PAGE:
There are a myriad of amazing promises that God makes throughout the 66 books that make up the Bible. Putting aside the fact that the God Who spoke the universe into existence would make any promises at all to us, it is estimated (by some) that there are over 3,000 specific promises God makes throughout the Bible. Yet despite all of that, in fact maybe because of all of that, God continues to get blamed a lot concerning promises.
He is blamed for promises He makes and keeps. He is blamed for promises that He doesn’t make, yet keeps. And He is blamed for promises He did not make and does not keep. And it’s the last one we are most interested in here. Because for some strange reason, God is often held to promises He did not make and therefore does not keep. This leads to some of the most curious complaints leveled against Him from the most curious of perspectives. This also leads to some of the most damaging misunderstandings about God that lead to some of the most damaging conclusions.
For example, God is often blamed for “innocent” or “unfair” deaths as we define them. And there is a reason why this happens. When horrific things happen to people, we want several things. We want answers, we want justice, and we want someone to blame. Therefore, when a natural disaster kills people: God is to blame. When a lone gunman kills people: God is to blame. When an accident kills people: God is to blame. And when disease kills people: God is to blame.
But I am confused about the logic behind this. Blaming God for these deaths is to acknowledge He has supreme power over life and death. All life and all death. The Bible confirms this. Maybe we just need some perspective. There are 7 billion people who live on this planet. Do you know how many people die every year planet-wide? 55 million. See where I’m going with this?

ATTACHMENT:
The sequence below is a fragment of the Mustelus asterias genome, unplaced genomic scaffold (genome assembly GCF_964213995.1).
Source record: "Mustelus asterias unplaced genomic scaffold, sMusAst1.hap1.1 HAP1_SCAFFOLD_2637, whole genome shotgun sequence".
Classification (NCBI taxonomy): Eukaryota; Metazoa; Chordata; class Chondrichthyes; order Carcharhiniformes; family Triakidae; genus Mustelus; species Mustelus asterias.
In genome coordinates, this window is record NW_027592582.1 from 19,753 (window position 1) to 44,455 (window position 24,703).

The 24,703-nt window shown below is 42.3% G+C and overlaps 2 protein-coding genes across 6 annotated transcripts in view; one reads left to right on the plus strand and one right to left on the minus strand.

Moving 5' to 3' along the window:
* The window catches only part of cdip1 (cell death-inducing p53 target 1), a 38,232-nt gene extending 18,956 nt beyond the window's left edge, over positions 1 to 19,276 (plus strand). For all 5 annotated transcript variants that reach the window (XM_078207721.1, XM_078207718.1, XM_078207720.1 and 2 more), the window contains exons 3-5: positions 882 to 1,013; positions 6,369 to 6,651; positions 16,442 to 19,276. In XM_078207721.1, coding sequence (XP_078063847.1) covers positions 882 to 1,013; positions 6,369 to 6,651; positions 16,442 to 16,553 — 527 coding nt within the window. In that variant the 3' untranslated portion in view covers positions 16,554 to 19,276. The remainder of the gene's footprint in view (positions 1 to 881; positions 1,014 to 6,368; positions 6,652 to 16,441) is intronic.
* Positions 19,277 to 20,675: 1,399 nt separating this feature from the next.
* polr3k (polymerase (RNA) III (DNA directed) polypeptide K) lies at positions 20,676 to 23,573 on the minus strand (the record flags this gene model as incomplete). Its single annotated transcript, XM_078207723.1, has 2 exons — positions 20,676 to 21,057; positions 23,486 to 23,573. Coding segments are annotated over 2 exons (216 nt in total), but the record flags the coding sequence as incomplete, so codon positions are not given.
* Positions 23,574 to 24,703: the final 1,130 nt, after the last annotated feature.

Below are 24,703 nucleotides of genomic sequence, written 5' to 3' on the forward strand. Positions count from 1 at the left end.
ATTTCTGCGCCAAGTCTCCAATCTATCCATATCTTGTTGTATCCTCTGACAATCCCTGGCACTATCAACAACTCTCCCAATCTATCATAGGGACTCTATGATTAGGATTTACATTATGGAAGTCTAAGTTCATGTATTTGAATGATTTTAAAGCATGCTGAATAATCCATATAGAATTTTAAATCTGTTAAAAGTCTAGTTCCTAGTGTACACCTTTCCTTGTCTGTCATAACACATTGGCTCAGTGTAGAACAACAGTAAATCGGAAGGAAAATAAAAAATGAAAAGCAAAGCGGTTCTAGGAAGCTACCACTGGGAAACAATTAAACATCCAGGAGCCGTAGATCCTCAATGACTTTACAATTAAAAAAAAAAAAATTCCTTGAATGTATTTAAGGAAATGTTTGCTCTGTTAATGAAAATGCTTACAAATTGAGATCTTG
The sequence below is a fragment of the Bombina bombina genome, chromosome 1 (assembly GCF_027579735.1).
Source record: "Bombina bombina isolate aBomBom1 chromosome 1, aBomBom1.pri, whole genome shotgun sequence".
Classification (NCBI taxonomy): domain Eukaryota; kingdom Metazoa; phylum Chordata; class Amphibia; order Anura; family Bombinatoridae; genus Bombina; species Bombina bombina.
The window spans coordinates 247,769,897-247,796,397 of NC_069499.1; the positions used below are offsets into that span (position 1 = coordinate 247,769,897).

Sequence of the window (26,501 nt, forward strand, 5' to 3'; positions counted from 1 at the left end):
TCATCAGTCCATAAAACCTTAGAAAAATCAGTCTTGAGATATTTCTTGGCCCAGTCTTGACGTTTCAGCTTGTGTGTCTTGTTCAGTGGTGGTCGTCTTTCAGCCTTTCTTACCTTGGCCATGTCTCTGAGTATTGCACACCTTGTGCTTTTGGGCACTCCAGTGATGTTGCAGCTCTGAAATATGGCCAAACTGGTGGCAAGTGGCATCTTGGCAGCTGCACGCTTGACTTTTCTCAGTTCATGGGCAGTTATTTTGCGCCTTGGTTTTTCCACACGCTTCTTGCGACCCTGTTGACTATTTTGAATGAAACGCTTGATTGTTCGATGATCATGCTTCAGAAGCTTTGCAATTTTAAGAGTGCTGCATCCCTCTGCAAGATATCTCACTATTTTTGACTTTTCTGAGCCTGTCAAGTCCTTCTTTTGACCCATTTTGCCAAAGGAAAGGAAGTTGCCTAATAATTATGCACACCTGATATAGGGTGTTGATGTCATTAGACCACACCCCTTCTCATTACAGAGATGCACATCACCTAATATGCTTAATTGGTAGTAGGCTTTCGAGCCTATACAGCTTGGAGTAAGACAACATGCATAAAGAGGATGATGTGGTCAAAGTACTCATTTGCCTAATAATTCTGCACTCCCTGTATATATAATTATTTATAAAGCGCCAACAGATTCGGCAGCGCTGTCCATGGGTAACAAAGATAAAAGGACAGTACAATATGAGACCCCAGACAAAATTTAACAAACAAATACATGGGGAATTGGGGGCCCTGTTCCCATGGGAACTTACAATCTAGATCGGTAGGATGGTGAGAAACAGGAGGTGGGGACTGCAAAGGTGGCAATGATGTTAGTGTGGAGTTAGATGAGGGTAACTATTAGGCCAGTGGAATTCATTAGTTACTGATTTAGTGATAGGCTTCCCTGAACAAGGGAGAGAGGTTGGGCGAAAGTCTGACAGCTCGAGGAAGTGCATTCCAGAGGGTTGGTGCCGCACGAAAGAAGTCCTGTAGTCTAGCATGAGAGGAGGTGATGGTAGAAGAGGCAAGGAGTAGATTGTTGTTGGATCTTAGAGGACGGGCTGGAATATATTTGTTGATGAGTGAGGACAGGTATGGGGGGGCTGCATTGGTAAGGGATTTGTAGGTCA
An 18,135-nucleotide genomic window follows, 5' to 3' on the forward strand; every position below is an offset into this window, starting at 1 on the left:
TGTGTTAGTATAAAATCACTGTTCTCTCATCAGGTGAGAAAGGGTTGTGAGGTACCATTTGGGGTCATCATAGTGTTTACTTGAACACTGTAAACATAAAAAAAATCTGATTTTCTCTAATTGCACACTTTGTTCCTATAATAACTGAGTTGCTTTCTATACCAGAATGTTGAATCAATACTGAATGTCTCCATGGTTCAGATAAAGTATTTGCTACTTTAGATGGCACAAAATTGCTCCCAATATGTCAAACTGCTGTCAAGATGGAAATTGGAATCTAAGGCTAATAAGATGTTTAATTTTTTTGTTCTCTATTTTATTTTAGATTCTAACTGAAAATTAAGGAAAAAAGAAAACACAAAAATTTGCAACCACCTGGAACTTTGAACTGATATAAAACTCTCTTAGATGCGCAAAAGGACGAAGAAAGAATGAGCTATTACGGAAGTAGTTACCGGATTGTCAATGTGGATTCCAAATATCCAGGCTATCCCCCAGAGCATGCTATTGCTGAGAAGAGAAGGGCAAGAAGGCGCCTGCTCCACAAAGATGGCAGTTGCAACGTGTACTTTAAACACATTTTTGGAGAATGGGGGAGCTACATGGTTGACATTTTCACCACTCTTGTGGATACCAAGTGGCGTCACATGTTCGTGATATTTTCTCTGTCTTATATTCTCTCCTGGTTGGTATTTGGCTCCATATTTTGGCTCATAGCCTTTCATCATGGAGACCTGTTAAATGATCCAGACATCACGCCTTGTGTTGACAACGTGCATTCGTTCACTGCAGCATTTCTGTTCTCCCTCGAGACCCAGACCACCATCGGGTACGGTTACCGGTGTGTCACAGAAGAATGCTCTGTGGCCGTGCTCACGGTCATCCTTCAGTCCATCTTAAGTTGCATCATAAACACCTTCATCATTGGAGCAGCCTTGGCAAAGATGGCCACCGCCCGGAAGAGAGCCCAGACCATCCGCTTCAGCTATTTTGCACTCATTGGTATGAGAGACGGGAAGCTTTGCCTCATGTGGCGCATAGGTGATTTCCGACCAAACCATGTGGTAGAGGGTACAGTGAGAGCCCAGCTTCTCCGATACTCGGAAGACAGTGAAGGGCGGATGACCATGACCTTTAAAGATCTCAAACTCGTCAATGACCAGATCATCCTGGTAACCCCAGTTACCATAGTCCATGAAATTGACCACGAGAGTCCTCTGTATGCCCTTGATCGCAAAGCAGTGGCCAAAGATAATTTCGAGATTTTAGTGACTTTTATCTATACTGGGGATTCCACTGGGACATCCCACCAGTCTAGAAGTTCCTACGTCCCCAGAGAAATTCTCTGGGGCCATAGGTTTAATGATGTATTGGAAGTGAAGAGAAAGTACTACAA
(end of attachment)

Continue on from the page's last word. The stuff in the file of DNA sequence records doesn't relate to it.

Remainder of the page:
Let’s go ahead and blame God for every single death that occurs in the world every day. Just to make this easier. Though there are some deaths we are more “comfortable” with than others. Not too many people are going to sit at the bedside of a 100 year old person who died peacefully in their sleep and ask: Why did this happen? It happened because the person was 100 years old and already had beaten the life expectancy by 20 years. See my point?
We don’t view certain deaths as tragic or see them as unfair. And there are a lot of those in the 55 million deaths each year. But as I said, for the sake of clarity, let’s blame God for every single one of those 55 million deaths. 55 million is less than one percent of 7 billion. Again…see where I’m going with this? Let me make it clearer. Every year, God allows more than 99% of the earth’s population to live. More than 99%! While He allows (or even causes) less than 1% to die each year. If, as we have already conceded, that God is the ultimate power behind who lives and who dies, then why doesn’t He get the proportional thanks for allowing more than 99% of people to live as He seems to get blame for allowing less than 1% to die? I’m not sure I understand how He can be blamed for death and ignored for life. But maybe it’s because people don’t seem to think of it in this way.